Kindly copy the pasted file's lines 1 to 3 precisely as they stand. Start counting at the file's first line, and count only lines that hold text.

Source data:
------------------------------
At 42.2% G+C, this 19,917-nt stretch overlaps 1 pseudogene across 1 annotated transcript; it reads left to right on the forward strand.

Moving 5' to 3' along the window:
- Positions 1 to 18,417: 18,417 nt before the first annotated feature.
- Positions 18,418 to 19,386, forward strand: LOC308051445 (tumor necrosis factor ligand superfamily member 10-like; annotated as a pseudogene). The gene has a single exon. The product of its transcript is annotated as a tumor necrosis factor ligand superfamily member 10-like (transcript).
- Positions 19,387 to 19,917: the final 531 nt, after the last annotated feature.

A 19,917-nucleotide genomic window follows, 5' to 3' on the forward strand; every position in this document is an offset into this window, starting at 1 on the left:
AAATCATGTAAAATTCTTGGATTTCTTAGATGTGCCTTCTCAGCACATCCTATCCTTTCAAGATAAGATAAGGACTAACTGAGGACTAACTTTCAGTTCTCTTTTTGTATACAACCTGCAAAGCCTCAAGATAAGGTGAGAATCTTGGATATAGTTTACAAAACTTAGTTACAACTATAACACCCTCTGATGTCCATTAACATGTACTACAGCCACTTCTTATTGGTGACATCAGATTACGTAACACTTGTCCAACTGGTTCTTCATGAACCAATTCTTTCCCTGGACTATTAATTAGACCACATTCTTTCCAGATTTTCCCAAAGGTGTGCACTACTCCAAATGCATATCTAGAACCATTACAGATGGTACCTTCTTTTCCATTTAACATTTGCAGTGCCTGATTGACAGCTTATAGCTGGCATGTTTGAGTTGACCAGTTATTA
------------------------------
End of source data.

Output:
At 42.2% G+C, this 19,917-nt stretch overlaps 1 pseudogene across 1 annotated transcript; it reads left to right on the forward strand.

Moving 5' to 3' along the window:
- Positions 1 to 18,417: 18,417 nt before the first annotated feature.